Stressed yeast paint a picture of dorian gray.

Roberts RG - PLoS Biol. (2014)

Stress breeds asymmetry. In the normal situation (left-hand panel), aggregates are small and partitioned symmetrically. After thermal stress (right-hand panel), increased rates of aggregate fusion result in a smaller number of larger aggregates. By the second cell division (bottom of each panel), one cell inherits all, and is likely to die soon after.
© Copyright Policy
Related In: Results  -  Collection

License
Show All Figures
getmorefigures.php?uid=PMC4060992&req=5

pbio-1001885-g001: Stress breeds asymmetry. In the normal situation (left-hand panel), aggregates are small and partitioned symmetrically. After thermal stress (right-hand panel), increased rates of aggregate fusion result in a smaller number of larger aggregates. By the second cell division (bottom of each panel), one cell inherits all, and is likely to die soon after.

View Article: PubMed Central - PubMed

Affiliation: Public Library of Science, Cambridge, United Kingdom.

AUTOMATICALLY GENERATED EXCERPT
Please rate it.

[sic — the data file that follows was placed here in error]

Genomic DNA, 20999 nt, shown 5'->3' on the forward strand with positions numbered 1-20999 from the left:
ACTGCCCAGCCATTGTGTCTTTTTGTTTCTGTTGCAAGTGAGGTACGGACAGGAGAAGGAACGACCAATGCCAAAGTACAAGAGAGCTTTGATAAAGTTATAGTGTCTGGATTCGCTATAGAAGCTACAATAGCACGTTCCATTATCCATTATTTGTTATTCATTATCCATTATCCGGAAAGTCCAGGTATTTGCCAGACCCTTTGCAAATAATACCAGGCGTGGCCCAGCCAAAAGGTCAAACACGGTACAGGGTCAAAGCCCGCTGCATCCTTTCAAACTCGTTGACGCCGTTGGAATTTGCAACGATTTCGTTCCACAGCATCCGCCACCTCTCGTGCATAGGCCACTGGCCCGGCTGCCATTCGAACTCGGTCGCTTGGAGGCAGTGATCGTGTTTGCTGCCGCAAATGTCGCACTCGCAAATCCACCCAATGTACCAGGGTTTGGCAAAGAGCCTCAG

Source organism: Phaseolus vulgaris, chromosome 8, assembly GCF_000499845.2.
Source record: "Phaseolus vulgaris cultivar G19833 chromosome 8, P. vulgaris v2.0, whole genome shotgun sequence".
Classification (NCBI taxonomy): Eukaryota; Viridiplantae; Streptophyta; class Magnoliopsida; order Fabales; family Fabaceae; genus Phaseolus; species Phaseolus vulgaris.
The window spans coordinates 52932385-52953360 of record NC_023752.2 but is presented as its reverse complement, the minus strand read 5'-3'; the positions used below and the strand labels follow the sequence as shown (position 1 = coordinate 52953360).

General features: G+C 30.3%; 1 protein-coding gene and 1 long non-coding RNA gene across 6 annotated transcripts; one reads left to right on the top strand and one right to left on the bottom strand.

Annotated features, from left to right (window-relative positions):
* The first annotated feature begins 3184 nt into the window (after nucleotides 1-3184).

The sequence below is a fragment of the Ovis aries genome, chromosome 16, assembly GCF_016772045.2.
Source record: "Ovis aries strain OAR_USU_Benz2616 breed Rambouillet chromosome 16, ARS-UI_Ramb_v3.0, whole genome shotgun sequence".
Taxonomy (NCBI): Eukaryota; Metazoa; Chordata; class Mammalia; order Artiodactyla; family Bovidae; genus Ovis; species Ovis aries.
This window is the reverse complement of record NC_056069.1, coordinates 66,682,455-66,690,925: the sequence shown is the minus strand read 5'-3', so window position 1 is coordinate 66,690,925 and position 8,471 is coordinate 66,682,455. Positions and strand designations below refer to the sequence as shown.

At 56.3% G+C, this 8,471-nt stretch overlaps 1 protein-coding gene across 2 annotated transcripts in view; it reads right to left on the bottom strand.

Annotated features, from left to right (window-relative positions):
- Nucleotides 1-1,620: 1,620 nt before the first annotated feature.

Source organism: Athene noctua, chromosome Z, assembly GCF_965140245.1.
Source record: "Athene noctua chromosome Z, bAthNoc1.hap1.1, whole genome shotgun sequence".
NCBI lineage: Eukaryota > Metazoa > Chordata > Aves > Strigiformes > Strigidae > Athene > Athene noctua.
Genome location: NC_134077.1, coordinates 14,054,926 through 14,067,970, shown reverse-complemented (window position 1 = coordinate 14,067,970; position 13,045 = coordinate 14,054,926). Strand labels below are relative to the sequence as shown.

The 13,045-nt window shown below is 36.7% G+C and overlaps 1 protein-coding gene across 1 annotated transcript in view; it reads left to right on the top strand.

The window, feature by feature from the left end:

Cells do the same thing when they divide; along with their newly replicated genomes and the vital cellular organelles, they also pass on a lifetime's worth of accrued rubbish... An important component of this is the legacy of insoluble aggregated protein that the parent cell has failed to deal with by the normal processes of degradation, and the amount that's passed on can affect the lifespan and wellbeing of the daughter cells... In the case of cells that divide asymmetrically, such as baker's yeast (Saccharomyces cerevisiae), the mother cell selflessly keeps the junk to herself, leaving her daughters pristine... In general the dilution that happens at cell division means that the progeny can cope with this burden, but it's been shown that when protein aggregation is dramatically increased by a stressful event, such as heat shock (think about the protein aggregation that occurs when you poach an egg), S. pombe switches to dividing up its aggregates asymmetrically... How does it do this? A new study by Miguel Coelho, Iva Tolić, and colleagues, just published in PLOS Biology, reveals that the yeast has found a surprisingly simple and elegant solution to the problem of waste management... The authors study what happens to protein aggregates in S. pombe, following their fate by using a fluorescently tagged version of the disaggregase enzyme Hsp104, which is known to associate with aggregated proteins... First the authors look at the basic behaviour of aggregates—they find that these seem to drift around the cell by diffusion alone, that the aggregates rarely split up, and that almost every encounter between two aggregates results in their fusion to form a single larger one... They light upon Hsp16, a small heat-shock protein known to associate with aggregated proteins during times of stress... They find that aggregates in cells lacking the Hsp16 gene undergo fewer fusion events overall, with only half of the encounters between aggregates resulting in fusion... Without Hsp16, fusion is less efficient, the number of aggregates per cell is higher after stress, partition of aggregates at cell division is more symmetrical, half as many cells are born without aggregates, and more cells die overall... During normal conditions, protein aggregates drift around, bump into each other and fuse occasionally, are shared more-or-less equally between daughter cells, and are sufficiently diluted by cell division not to interfere with a healthy existence... After one or two cell divisions, they all end up in one massive cluster, and this can only pass to one of the daughter cells; one cell is left as fresh and sparkling as a newborn baby, and the other takes the full hit of a history of aggregation... Thus when times get tough, simple diffusion, chaperoned fusion of particles and the vicissitudes of stochasticity can give rise to an adaptively valuable switch from symmetric division—two gracefully aging twins—to asymmetric division—the eternally young and beautiful Dorian Gray, and his corrupt and damaged portrait in the attic... doi:10.1371/journal.pbio.1001886